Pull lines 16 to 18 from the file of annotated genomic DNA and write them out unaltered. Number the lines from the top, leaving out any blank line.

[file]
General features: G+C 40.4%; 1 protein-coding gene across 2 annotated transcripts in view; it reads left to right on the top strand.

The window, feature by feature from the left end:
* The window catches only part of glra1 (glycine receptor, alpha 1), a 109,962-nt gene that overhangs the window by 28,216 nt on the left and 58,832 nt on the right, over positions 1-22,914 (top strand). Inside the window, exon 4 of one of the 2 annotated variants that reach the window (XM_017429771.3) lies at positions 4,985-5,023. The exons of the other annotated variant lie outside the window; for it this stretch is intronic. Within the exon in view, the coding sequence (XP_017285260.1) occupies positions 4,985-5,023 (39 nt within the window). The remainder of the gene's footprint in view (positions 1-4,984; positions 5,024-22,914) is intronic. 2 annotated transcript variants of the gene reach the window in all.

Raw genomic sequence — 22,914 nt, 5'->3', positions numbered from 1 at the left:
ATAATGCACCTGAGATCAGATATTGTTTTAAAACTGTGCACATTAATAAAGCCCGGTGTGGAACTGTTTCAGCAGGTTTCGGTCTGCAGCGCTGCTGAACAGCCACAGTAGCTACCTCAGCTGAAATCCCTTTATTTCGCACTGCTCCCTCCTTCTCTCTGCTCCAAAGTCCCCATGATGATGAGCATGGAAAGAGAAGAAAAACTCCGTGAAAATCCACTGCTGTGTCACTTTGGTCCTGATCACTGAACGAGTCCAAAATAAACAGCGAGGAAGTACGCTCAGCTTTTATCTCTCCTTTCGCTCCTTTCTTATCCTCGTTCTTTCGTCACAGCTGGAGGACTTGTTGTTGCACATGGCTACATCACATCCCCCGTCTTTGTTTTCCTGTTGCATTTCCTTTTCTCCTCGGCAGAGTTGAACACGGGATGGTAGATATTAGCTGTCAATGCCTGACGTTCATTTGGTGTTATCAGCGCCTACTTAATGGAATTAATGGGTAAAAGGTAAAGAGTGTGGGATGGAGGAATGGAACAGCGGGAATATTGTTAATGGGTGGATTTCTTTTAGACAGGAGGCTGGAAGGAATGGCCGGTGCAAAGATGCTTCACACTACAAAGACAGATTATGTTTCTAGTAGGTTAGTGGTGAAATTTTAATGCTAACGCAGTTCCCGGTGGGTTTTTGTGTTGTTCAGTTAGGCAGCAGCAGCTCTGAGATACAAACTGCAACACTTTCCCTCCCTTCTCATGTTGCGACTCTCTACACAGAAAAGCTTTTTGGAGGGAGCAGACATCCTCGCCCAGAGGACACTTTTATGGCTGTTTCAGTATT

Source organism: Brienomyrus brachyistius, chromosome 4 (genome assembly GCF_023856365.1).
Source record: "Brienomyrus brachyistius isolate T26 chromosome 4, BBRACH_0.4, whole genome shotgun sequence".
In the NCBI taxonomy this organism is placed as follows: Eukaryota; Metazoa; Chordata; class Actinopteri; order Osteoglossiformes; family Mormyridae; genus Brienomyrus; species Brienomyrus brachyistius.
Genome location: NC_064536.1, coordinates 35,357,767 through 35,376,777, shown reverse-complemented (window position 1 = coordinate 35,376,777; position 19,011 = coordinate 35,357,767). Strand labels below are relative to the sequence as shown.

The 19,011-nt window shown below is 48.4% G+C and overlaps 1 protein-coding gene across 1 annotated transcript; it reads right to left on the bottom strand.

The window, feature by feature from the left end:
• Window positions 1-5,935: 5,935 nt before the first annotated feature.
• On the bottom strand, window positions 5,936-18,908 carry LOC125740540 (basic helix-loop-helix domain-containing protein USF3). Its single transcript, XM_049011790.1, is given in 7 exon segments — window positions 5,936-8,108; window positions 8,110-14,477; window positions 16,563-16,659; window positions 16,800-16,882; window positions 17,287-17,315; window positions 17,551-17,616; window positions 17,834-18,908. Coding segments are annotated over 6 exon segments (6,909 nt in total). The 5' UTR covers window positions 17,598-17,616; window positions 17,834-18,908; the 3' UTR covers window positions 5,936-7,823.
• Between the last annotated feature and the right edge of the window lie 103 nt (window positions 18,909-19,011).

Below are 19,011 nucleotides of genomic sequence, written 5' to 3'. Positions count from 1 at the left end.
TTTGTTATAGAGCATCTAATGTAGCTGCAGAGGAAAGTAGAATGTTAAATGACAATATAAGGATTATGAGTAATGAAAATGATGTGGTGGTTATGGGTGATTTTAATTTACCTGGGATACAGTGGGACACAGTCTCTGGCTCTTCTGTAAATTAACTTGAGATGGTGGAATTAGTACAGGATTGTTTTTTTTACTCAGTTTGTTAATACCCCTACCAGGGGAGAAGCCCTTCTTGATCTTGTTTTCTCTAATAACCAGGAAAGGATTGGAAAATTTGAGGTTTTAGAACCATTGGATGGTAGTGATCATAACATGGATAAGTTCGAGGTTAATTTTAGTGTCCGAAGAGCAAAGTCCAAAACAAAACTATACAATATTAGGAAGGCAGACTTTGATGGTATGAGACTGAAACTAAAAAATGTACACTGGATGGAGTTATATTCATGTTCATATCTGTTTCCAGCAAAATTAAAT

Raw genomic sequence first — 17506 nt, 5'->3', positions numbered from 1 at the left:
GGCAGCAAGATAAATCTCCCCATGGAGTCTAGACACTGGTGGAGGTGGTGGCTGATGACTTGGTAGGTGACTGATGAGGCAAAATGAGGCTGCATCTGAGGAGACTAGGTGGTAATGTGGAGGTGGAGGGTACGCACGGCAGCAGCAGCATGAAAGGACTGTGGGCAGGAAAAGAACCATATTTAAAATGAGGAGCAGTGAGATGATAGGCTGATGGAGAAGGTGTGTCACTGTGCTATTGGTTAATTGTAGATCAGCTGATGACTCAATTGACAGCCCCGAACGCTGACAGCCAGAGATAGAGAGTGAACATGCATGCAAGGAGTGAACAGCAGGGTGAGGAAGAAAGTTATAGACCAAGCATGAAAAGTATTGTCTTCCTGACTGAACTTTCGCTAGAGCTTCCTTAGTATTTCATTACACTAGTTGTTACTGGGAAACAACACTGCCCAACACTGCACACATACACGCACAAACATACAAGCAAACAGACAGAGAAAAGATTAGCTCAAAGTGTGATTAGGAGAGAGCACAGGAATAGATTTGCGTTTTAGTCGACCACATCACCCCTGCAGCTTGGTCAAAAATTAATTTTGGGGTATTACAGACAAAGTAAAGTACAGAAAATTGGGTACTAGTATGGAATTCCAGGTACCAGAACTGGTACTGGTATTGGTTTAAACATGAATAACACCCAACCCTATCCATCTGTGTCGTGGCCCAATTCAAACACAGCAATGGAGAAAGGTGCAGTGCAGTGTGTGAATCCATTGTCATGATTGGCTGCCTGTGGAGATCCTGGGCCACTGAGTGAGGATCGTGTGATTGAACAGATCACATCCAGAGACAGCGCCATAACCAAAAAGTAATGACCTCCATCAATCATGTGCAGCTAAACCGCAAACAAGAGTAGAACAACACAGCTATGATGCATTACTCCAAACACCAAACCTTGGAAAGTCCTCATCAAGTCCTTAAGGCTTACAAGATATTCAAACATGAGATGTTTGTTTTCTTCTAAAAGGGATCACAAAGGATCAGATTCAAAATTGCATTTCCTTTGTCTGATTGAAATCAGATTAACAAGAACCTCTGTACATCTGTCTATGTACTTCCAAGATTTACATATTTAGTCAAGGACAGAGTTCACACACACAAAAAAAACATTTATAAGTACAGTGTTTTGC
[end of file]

TTTGTTATAGAGCATCTAATGTAGCTGCAGAGGAAAGTAGAATGTTAAATGACAATATAAGGATTATGAGTAATGAAAATGATGTGGTGGTTATGGGTGATTTTAATTTACCTGGGATACAGTGGGACACAGTCTCTGGCTCTTCTGTAAATTAACTTGAGATGGTGGAATTAGTACAGGATTGTTTTTTTTACTCAGTTTGTTAATACCCCTACCAGGGGAGAAGCCCTTCTTGATCTTGTTTTCTCTAATAACCAGGAAAGGATTGGAAAATTTGAGGTTTTAGAACCATTGGATGGTAGTGATCATAACATGGATAAGTTCGAGGTTAATTTTAGTGTCCGAAGAGCAAAGTCCAAAACAAAACTATACAATATTAGGAAGGCAGACTTTGATGGTATGAGACTGAAACTAAAAAATGTACACTGGATGGAGTTATATTCATGTTCATATCTGTTTCCAGCAAAATTAAAT

Raw genomic sequence first — 17506 nt, 5'->3', positions numbered from 1 at the left:
GGCAGCAAGATAAATCTCCCCATGGAGTCTAGACACTGGTGGAGGTGGTGGCTGATGACTTGGTAGGTGACTGATGAGGCAAAATGAGGCTGCATCTGAGGAGACTAGGTGGTAATGTGGAGGTGGAGGGTACGCACGGCAGCAGCAGCATGAAAGGACTGTGGGCAGGAAAAGAACCATATTTAAAATGAGGAGCAGTGAGATGATAGGCTGATGGAGAAGGTGTGTCACTGTGCTATTGGTTAATTGTAGATCAGCTGATGACTCAATTGACAGCCCCGAACGCTGACAGCCAGAGATAGAGAGTGAACATGCATGCAAGGAGTGAACAGCAGGGTGAGGAAGAAAGTTATAGACCAAGCATGAAAAGTATTGTCTTCCTGACTGAACTTTCGCTAGAGCTTCCTTAGTATTTCATTACACTAGTTGTTACTGGGAAACAACACTGCCCAACACTGCACACATACACGCACAAACATACAAGCAAACAGACAGAGAAAAGATTAGCTCAAAGTGTGATTAGGAGAGAGCACAGGAATAGATTTGCGTTTTAGTCGACCACATCACCCCTGCAGCTTGGTCAAAAATTAATTTTGGGGTATTACAGACAAAGTAAAGTACAGAAAATTGGGTACTAGTATGGAATTCCAGGTACCAGAACTGGTACTGGTATTGGTTTAAACATGAATAACACCCAACCCTATCCATCTGTGTCGTGGCCCAATTCAAACACAGCAATGGAGAAAGGTGCAGTGCAGTGTGTGAATCCATTGTCATGATTGGCTGCCTGTGGAGATCCTGGGCCACTGAGTGAGGATCGTGTGATTGAACAGATCACATCCAGAGACAGCGCCATAACCAAAAAGTAATGACCTCCATCAATCATGTGCAGCTAAACCGCAAACAAGAGTAGAACAACACAGCTATGATGCATTACTCCAAACACCAAACCTTGGAAAGTCCTCATCAAGTCCTTAAGGCTTACAAGATATTCAAACATGAGATGTTTGTTTTCTTCTAAAAGGGATCACAAAGGATCAGATTCAAAATTGCATTTCCTTTGTCTGATTGAAATCAGATTAACAAGAACCTCTGTACATCTGTCTATGTACTTCCAAGATTTACATATTTAGTCAAGGACAGAGTTCACACACACAAAAAAAACATTTATAAGTACAGTGTTTTGC